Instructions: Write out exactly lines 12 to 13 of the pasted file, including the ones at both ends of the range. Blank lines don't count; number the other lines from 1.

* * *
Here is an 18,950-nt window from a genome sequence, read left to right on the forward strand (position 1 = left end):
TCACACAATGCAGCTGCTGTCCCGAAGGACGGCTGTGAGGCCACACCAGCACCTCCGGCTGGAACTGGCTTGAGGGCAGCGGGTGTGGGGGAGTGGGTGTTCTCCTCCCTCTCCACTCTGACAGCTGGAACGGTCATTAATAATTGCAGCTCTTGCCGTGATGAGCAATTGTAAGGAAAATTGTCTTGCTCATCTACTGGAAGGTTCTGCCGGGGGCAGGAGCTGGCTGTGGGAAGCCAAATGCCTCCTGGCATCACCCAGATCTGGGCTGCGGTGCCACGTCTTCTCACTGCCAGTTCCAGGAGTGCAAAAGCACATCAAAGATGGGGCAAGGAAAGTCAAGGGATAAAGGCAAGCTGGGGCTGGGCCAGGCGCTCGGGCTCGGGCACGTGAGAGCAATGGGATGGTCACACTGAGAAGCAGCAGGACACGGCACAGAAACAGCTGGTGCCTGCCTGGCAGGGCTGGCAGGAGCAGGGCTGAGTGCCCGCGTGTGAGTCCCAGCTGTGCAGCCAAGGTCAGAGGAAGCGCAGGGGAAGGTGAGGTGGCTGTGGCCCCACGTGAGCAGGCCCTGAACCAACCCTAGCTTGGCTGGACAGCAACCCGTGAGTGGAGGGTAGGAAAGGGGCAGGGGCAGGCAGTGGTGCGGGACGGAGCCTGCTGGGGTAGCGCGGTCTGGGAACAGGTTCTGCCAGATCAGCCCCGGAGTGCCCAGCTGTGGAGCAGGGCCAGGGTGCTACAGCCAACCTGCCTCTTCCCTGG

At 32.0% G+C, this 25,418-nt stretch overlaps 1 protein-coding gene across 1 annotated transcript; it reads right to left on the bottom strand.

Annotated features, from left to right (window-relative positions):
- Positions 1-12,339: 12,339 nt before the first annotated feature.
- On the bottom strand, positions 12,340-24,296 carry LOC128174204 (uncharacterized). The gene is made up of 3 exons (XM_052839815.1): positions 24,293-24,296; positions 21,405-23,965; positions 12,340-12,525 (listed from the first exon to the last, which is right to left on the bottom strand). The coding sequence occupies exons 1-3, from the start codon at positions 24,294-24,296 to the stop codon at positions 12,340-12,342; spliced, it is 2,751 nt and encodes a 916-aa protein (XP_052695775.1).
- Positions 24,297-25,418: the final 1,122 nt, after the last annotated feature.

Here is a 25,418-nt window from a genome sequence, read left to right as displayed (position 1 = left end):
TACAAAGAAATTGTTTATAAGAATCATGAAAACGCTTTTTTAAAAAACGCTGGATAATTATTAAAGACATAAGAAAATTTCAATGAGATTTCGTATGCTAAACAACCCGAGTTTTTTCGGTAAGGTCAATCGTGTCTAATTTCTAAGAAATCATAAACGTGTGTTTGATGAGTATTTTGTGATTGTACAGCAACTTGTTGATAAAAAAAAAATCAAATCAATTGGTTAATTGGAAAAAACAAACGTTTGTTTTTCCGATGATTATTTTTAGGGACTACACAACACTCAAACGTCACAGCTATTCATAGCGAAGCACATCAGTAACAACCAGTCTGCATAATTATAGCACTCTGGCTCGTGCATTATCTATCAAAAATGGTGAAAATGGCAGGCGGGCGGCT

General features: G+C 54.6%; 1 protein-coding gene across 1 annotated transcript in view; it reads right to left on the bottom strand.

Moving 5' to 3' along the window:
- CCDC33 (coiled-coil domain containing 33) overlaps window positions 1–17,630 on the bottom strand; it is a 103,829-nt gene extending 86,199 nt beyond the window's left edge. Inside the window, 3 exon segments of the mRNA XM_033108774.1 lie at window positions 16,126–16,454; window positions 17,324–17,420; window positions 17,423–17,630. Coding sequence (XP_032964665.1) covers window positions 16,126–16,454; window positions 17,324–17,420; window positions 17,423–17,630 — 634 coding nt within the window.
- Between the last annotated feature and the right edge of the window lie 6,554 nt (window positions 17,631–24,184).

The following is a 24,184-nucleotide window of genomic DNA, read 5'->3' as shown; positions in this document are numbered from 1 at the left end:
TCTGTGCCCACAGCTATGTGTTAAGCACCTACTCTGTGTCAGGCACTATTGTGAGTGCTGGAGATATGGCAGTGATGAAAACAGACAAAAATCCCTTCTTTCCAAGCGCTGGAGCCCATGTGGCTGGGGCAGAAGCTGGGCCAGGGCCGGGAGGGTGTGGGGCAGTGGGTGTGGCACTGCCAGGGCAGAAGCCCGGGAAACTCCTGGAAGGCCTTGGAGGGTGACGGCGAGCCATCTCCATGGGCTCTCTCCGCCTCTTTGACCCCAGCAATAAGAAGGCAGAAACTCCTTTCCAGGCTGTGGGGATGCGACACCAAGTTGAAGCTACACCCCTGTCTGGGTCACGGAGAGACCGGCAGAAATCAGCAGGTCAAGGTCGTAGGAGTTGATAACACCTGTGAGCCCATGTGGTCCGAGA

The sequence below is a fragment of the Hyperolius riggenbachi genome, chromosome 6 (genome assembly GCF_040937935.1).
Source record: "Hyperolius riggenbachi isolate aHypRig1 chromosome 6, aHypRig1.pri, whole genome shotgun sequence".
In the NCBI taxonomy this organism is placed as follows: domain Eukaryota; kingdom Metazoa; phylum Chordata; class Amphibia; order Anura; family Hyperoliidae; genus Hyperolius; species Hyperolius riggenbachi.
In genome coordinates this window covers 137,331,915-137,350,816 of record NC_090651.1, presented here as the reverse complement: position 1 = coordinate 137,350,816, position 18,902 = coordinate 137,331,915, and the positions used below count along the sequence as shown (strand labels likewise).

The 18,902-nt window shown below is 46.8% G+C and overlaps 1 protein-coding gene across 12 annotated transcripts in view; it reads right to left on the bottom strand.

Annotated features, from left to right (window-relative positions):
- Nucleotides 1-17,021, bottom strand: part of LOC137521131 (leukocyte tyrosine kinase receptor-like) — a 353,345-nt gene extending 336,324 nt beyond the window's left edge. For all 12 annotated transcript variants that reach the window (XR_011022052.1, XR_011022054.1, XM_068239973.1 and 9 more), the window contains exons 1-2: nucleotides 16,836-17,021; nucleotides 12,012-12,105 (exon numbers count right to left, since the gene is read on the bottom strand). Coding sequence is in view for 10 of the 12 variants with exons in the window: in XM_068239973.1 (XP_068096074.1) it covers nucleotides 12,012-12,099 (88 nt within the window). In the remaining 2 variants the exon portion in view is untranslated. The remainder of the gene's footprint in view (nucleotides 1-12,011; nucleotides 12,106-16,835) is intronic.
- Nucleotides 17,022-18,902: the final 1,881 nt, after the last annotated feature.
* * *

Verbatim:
- CCDC33 (coiled-coil domain containing 33) overlaps window positions 1–17,630 on the bottom strand; it is a 103,829-nt gene extending 86,199 nt beyond the window's left edge. Inside the window, 3 exon segments of the mRNA XM_033108774.1 lie at window positions 16,126–16,454; window positions 17,324–17,420; window positions 17,423–17,630. Coding sequence (XP_032964665.1) covers window positions 16,126–16,454; window positions 17,324–17,420; window positions 17,423–17,630 — 634 coding nt within the window.
- Between the last annotated feature and the right edge of the window lie 6,554 nt (window positions 17,631–24,184).